The Residential Canvas of 5 Pointz

Written By Rafael Paredes | May 21, 2013
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New York City has long been a surrogate for the arts. It houses the MoMa, Museum of Modern Art, in Midtown Manhattan;  the Paley Center for Media, also in Midtown Manhattan; as well as the Museum of the Moving Image, in Astoria. In some cases, modern art can be considered urban art and what better example of New York history than the one structure that still displays something deeply rooted in the cities past: the 5 Pointz Factory in Long Island City.

From a glance, riding on the 7 train you see the facade of the structure plastered in so many colors, its walls have become a canvas to the graffiti artists that the city fostered back in 1982. Owned by Jerry Wolkoff, the building was previously an abandoned factory which was later used as a development to keep graffiti off the city streets as vandalism under the alias “Phun Phactory”.

Today, 5 Pointz is a physical manifestation of some of the time periods most influential and groundbreaking artist movements, many of which were born in New York City in the 1970’s. By combining cultural elements of hip-hop, emceeing, break dancing and DJing, 5 Pointz has become a staple of New York City’s cultural influence. Around that same time, we witnessed several defining events that still influence art and culture in the world day.

For example:

  • On April 1972 - Joe Gallo is killed in Little Italy, which inspired Bob Dylan’s “Joey”.
  • 1972, DJ Afrika Bambaataa forms Zulu Nation and categorizes the four elements of hip-hop - DJing, Break Dancing, Graffiti, and Emceeing.
  • October of 1977 - A fire raged in an abandoned elementary school near Yankee Stadium during the World Series game between the New York Yankees and the Los Angeles Dodgers. This event is later featured in Ladies and Gentlemen, The Bronx Is Burning By Spike Lee, who focuses on the fight between Reggie Jackson and the teams manager, Billy Martin, while also bringing the battle for the city’s mayorship between Mario Cuomo and Ed Koch to light.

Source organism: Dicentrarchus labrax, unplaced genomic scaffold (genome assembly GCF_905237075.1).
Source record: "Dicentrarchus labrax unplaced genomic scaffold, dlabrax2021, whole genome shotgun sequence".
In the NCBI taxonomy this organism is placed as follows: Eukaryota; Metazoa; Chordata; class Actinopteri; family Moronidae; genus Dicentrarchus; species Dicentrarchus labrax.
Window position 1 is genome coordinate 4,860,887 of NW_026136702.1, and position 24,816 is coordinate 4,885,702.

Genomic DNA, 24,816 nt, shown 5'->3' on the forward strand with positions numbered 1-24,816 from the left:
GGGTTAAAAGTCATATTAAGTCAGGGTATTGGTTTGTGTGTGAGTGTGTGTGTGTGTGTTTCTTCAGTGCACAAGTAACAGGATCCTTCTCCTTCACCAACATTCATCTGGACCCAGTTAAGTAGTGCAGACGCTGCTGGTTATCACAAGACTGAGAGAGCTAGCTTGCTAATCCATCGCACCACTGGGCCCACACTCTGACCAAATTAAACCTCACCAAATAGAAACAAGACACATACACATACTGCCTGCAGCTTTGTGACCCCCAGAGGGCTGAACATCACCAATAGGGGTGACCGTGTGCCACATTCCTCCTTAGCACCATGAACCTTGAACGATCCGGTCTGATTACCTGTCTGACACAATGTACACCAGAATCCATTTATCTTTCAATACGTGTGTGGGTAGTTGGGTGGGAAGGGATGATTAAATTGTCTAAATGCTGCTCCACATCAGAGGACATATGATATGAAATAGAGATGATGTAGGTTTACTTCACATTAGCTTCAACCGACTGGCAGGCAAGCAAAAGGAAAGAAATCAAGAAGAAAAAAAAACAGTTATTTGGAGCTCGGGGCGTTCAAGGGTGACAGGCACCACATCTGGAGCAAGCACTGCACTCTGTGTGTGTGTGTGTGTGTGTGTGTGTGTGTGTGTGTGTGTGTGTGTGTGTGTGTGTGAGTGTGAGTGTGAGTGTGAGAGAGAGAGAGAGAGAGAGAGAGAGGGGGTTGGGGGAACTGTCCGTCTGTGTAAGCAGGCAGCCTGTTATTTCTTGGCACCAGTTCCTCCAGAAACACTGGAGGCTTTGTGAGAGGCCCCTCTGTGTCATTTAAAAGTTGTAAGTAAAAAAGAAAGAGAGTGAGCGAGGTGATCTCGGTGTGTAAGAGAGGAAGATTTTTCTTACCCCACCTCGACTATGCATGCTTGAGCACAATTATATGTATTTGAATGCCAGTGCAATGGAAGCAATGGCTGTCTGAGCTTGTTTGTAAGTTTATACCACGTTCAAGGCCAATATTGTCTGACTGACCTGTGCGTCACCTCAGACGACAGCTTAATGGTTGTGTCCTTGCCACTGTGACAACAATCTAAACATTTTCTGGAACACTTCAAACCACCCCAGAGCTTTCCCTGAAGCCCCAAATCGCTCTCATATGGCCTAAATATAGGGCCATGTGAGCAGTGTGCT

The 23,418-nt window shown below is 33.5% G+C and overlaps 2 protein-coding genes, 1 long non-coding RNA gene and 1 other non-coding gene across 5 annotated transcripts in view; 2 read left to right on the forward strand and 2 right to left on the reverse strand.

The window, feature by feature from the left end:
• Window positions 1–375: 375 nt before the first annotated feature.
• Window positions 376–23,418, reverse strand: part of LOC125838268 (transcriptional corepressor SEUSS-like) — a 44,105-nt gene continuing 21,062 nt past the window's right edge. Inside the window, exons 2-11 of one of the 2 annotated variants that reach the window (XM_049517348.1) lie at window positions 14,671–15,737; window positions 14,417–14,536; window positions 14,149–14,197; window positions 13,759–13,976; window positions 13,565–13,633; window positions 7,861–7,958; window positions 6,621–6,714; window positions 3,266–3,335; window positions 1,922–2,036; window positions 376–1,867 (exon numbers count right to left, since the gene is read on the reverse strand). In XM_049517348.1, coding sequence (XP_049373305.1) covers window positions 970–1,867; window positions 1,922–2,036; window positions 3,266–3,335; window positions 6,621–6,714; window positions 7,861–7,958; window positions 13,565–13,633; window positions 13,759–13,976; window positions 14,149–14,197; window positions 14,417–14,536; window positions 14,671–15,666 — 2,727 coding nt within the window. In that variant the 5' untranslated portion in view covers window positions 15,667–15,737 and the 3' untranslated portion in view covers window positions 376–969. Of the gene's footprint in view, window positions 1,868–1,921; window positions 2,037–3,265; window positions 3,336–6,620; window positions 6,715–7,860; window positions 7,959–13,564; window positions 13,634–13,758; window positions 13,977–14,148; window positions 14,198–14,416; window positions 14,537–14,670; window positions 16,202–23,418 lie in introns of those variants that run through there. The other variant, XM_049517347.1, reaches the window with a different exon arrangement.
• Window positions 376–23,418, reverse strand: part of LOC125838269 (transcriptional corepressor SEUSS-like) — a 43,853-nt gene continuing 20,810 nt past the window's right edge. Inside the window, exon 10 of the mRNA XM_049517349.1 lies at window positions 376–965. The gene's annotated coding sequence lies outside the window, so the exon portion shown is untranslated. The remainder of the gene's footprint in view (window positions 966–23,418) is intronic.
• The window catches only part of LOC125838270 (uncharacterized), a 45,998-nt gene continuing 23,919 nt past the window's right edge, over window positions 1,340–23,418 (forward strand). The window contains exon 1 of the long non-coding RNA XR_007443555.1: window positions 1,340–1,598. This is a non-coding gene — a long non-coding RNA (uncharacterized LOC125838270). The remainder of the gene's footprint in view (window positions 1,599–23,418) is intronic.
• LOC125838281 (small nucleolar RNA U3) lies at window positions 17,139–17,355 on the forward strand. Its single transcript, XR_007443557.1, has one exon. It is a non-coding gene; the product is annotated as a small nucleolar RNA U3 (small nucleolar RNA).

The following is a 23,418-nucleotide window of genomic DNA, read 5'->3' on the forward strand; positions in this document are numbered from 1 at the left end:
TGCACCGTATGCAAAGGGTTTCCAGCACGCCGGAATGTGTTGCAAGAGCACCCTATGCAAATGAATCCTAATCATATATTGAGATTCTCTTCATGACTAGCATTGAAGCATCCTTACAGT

• December 1980 - John Lennon is murdered in front of his apartment at The Dakota.
  • 1982, “Wild Style” is released in which djs, emcees, graffiti artists, and break dancers are showcased, introducing Hollywood to New Yorks Hip-Hop scene.
  • 1982, Cats debuted on Broadway.
  • 1986, Hip-Hops first white rap group, The Beastie Boys, released “Licensed to Ill” which became the best selling rap album of the decade.


It’s clear New York City's history contributed to the entertainment industry we know today and the last remaining artifact of that time period may soon be changing in the near future.

Recently, pressure from city officials lead to Wolkoff proposing a new development that will turn the unofficial museum into two - 41 and 47 story - high-rises. The high-rises will have amenities like a gym, media center, public pool and shopping areas, restaurants, a park, and even an open space to allow work by a few chosen graffiti artists. Its designed to have a positive impact on the ongoing changes to the Long Island City community.

The multimillion dollar project is expected to increase available jobs in the area, giving the community a long awaited boost. An appetizing proposal? Comparably, lets look at 247 West 46th Street, which sports 43 stories and offers an amazing view to the New York City skyline.

247 West 46th Street View

Not convinced? 250 East 54th Street offers similar views to the buildings being built if the proposal for the development gets approved. 

250 East 54th Street View

It just may be the small oomph LIC needs to flourish further in this city of ours. And though the development takes away from the already very little space artists can utilize as a canvas legally, they provide the opportunity for the artist to showcase in an environment that caters rich cultural past while accepting the inevitable residential evolution of New York.

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